Robert Tran from Robenny, a consultancy group, commented that it would be a difficult task for Vietnam to implement two tasks at the same time – selling state’s shares for the best prices and preserving national brands.
t is expected that the shares will be put into auctions. Meanwhile, foreign investors are very powerful in capital and experience, and all of them show their strong determination to penetrate Vietnam, a promising market with stable two-digit growth rates for many years.
|Prime Minister Nguyen Xuan Phuc has instructed state management agencies to protect strong national brands, including Habeco, Sabeco and Vinamilk, after the state sells its stakes in the enterprises.|
Two years ago, ThaiBev, a beverage giant, once sent words intimating that it wanted to buy Sabeco at the price of $2 billion. One year later, it offered $1 billion for 40 percent of Sabeco’s stakes (Sabeco was then valued at $2.5 billion).
Sources said that ThaiBev, which now holds 11 percent of Vinamilk, will try to acquire Sabeco’s and Vinamilk’s shares at all costs.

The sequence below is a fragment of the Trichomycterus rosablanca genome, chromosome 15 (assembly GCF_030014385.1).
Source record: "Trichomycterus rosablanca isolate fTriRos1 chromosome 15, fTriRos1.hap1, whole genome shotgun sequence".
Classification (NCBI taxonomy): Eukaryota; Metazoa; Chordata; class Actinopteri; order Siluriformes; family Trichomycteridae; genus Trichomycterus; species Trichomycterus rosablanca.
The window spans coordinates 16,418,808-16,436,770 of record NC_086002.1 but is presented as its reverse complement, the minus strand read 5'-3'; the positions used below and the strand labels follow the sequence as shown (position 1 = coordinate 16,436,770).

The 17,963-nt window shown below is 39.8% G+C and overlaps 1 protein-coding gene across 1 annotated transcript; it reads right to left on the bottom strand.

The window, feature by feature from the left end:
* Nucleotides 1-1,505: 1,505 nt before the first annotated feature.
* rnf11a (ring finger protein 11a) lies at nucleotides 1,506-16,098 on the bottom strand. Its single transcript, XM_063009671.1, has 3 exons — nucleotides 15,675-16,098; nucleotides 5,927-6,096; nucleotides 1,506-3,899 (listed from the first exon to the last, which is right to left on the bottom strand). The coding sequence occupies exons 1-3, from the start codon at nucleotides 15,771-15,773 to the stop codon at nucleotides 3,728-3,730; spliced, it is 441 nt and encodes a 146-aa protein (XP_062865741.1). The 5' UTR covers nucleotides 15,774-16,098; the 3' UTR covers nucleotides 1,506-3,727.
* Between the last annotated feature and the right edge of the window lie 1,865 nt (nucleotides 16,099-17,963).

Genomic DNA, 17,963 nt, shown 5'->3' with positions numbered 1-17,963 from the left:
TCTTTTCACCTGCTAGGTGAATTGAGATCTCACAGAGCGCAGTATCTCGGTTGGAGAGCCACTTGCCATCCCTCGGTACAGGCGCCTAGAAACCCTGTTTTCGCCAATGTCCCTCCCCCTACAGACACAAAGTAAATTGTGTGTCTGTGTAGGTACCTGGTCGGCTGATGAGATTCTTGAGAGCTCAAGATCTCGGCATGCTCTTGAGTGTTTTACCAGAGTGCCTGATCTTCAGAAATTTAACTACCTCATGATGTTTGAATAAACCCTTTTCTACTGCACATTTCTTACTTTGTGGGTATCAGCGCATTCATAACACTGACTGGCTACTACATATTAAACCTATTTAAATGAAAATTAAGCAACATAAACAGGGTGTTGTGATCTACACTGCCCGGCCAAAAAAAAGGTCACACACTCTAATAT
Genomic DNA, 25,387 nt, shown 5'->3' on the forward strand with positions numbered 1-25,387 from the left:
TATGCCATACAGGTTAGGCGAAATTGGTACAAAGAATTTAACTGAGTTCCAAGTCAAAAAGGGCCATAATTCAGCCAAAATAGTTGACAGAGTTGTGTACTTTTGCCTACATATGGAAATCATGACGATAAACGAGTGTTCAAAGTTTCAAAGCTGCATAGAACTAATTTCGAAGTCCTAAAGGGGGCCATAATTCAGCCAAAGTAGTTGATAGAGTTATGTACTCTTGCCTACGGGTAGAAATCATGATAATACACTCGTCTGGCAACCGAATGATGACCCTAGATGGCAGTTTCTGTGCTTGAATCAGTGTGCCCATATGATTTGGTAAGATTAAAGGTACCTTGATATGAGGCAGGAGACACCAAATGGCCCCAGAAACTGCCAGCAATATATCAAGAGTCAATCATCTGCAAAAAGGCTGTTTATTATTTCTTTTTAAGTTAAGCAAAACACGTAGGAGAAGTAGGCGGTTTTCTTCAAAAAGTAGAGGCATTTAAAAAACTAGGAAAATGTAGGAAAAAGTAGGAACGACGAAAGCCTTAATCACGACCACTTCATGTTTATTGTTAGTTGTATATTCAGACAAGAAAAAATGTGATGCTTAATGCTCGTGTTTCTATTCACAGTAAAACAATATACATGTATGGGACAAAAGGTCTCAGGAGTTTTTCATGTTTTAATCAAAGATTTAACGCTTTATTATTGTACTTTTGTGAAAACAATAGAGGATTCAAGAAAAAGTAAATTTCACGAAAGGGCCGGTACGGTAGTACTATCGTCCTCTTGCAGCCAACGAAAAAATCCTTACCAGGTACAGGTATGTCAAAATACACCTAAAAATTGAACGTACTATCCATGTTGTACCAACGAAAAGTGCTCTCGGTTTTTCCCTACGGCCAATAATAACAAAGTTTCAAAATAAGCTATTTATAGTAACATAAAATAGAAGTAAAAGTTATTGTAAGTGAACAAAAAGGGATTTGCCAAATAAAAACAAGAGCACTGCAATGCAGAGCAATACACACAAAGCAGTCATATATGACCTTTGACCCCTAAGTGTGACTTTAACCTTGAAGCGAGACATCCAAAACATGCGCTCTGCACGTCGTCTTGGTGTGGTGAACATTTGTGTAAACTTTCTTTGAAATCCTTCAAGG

Strong brands could fall into foreign hands. This happened with many other Vietnamese brands in the past. Huda Beer, for example, which once dominated the central region, was taken over by Danish Carlsberg, which also holds shares in many other Vietnamese breweries, from Ha Long to Habeco and Halida.
P/S, a well-known Vietnamese toothpaste brand, which once accounted for 60 percent of domestic market share, has been taken over by Unilever.
Meanwhile, Da Lan, which once held 70 percent of market share and dislodged Chinese toothpaste products, has been taken over by Colgate – Palmolive.
Experts, citing the examples, have called on the government to take cautious steps when selling its stakes, or Vietnam will suffer in the future.
“Vietnam may have no more strong brands of national stature. If so, the national economy’s vitality will depend on foreign businesses,” said Nguyen Tri Hieu, a renowned economist.
Robert Tran from Robenny said if the government strives to protect national brands, it needs to lay down clear policies to encourage Vietnamese investors to buy shares.
Nguyen Tuan Quynh, an investment expert, said the government should discuss with enterprises which shareholders would be suitable.
Vietnamese enterprises are not the buyers which offer the highest prices, but they are business owners that can help enterprises develop and protect national brands.